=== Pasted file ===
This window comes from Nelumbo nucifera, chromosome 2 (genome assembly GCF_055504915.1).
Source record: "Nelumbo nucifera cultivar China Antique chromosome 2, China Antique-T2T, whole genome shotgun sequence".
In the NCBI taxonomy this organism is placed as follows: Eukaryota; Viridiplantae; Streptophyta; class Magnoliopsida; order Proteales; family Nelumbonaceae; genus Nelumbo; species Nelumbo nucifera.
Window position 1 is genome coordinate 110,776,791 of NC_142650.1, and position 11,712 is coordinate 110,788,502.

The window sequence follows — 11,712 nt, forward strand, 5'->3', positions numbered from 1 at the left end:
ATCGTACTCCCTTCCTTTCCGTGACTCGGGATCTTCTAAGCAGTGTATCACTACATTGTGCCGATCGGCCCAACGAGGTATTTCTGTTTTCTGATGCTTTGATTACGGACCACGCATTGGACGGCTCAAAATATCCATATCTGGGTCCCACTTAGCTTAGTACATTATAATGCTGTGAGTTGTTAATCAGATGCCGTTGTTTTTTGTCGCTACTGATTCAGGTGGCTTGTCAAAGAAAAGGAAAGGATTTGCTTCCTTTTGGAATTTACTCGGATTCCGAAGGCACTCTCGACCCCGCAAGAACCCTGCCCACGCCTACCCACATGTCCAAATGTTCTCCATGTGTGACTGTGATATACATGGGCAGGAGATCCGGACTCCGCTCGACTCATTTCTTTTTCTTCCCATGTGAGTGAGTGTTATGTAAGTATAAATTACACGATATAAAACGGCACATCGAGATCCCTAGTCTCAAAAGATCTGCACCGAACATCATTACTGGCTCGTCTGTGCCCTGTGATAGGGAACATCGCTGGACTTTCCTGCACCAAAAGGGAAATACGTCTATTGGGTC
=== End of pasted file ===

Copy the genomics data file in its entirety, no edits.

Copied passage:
This window comes from Nelumbo nucifera, chromosome 2 (genome assembly GCF_055504915.1).
Source record: "Nelumbo nucifera cultivar China Antique chromosome 2, China Antique-T2T, whole genome shotgun sequence".
In the NCBI taxonomy this organism is placed as follows: Eukaryota; Viridiplantae; Streptophyta; class Magnoliopsida; order Proteales; family Nelumbonaceae; genus Nelumbo; species Nelumbo nucifera.
Window position 1 is genome coordinate 110,776,791 of NC_142650.1, and position 11,712 is coordinate 110,788,502.

The window sequence follows — 11,712 nt, forward strand, 5'->3', positions numbered from 1 at the left end:
ATCGTACTCCCTTCCTTTCCGTGACTCGGGATCTTCTAAGCAGTGTATCACTACATTGTGCCGATCGGCCCAACGAGGTATTTCTGTTTTCTGATGCTTTGATTACGGACCACGCATTGGACGGCTCAAAATATCCATATCTGGGTCCCACTTAGCTTAGTACATTATAATGCTGTGAGTTGTTAATCAGATGCCGTTGTTTTTTGTCGCTACTGATTCAGGTGGCTTGTCAAAGAAAAGGAAAGGATTTGCTTCCTTTTGGAATTTACTCGGATTCCGAAGGCACTCTCGACCCCGCAAGAACCCTGCCCACGCCTACCCACATGTCCAAATGTTCTCCATGTGTGACTGTGATATACATGGGCAGGAGATCCGGACTCCGCTCGACTCATTTCTTTTTCTTCCCATGTGAGTGAGTGTTATGTAAGTATAAATTACACGATATAAAACGGCACATCGAGATCCCTAGTCTCAAAAGATCTGCACCGAACATCATTACTGGCTCGTCTGTGCCCTGTGATAGGGAACATCGCTGGACTTTCCTGCACCAAAAGGGAAATACGTCTATTGGGTC